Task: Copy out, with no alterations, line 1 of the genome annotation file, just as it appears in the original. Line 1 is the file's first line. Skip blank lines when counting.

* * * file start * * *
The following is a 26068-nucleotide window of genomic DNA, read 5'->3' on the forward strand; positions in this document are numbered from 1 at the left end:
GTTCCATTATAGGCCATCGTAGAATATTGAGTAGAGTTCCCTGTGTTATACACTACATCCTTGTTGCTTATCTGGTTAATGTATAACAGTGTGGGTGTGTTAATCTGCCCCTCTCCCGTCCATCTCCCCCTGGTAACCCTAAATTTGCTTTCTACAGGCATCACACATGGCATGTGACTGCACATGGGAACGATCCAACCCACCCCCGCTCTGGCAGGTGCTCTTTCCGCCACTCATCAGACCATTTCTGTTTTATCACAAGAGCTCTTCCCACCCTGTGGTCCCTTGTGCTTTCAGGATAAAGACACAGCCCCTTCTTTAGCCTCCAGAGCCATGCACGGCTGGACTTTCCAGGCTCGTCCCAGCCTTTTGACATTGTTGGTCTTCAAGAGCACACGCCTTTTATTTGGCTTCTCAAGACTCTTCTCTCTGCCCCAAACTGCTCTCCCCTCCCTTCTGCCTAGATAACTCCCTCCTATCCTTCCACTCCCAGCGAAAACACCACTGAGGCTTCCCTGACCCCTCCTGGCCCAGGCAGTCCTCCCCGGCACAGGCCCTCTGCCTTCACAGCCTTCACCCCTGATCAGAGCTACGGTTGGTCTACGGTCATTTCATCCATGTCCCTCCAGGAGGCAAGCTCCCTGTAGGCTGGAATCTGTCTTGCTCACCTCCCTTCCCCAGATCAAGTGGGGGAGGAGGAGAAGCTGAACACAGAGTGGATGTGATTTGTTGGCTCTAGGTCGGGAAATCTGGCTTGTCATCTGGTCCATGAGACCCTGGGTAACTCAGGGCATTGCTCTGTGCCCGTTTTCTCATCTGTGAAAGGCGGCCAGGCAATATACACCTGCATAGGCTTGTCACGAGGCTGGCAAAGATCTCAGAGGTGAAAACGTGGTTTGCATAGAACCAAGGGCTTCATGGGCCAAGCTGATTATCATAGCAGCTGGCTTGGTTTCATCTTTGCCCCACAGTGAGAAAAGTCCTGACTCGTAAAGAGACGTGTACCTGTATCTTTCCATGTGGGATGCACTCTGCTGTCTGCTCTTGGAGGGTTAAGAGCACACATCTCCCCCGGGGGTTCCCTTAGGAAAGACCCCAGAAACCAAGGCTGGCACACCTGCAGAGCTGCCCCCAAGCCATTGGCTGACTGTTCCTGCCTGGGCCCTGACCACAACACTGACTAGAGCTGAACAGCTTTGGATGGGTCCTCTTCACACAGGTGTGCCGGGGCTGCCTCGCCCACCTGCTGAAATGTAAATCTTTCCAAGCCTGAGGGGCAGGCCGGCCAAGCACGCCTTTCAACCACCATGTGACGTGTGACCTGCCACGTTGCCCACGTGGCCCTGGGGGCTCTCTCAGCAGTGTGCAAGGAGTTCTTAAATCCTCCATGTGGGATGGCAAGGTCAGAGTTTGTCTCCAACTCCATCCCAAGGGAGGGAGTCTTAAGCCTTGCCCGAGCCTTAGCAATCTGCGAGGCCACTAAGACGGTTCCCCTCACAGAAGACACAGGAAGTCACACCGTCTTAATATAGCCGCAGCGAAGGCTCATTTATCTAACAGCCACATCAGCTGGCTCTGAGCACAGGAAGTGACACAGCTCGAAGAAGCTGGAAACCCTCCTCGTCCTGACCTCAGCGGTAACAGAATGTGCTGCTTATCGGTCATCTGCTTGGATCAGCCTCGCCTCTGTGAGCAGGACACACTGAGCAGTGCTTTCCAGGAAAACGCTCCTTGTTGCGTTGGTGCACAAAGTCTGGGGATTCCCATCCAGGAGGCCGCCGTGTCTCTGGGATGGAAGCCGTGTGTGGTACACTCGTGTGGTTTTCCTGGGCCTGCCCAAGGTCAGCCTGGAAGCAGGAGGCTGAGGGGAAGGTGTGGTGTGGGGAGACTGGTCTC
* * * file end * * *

The following is a 26068-nucleotide window of genomic DNA, read 5'->3' on the forward strand; positions in this document are numbered from 1 at the left end: